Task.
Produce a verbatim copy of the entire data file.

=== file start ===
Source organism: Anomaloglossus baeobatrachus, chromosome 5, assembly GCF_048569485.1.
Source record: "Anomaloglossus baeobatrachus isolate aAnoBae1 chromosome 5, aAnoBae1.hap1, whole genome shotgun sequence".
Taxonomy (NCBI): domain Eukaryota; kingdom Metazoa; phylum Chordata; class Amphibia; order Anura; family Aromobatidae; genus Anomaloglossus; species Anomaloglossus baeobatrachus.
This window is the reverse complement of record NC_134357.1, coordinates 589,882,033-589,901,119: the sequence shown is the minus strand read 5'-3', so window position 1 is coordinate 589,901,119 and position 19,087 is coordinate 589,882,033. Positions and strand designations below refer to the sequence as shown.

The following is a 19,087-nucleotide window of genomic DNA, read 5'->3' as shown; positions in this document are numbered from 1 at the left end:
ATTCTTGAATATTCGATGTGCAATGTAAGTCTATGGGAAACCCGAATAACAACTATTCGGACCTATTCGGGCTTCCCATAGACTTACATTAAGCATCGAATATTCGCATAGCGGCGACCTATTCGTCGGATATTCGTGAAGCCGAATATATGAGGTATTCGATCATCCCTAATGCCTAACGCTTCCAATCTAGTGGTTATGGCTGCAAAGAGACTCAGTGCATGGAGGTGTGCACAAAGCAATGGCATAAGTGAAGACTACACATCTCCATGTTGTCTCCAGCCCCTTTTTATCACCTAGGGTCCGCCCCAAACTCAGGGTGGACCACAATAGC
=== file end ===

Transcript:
Source organism: Anomaloglossus baeobatrachus, chromosome 5, assembly GCF_048569485.1.
Source record: "Anomaloglossus baeobatrachus isolate aAnoBae1 chromosome 5, aAnoBae1.hap1, whole genome shotgun sequence".
Taxonomy (NCBI): domain Eukaryota; kingdom Metazoa; phylum Chordata; class Amphibia; order Anura; family Aromobatidae; genus Anomaloglossus; species Anomaloglossus baeobatrachus.
This window is the reverse complement of record NC_134357.1, coordinates 589,882,033-589,901,119: the sequence shown is the minus strand read 5'-3', so window position 1 is coordinate 589,901,119 and position 19,087 is coordinate 589,882,033. Positions and strand designations below refer to the sequence as shown.

The following is a 19,087-nucleotide window of genomic DNA, read 5'->3' as shown; positions in this document are numbered from 1 at the left end:
ATTCTTGAATATTCGATGTGCAATGTAAGTCTATGGGAAACCCGAATAACAACTATTCGGACCTATTCGGGCTTCCCATAGACTTACATTAAGCATCGAATATTCGCATAGCGGCGACCTATTCGTCGGATATTCGTGAAGCCGAATATATGAGGTATTCGATCATCCCTAATGCCTAACGCTTCCAATCTAGTGGTTATGGCTGCAAAGAGACTCAGTGCATGGAGGTGTGCACAAAGCAATGGCATAAGTGAAGACTACACATCTCCATGTTGTCTCCAGCCCCTTTTTATCACCTAGGGTCCGCCCCAAACTCAGGGTGGACCACAATAGC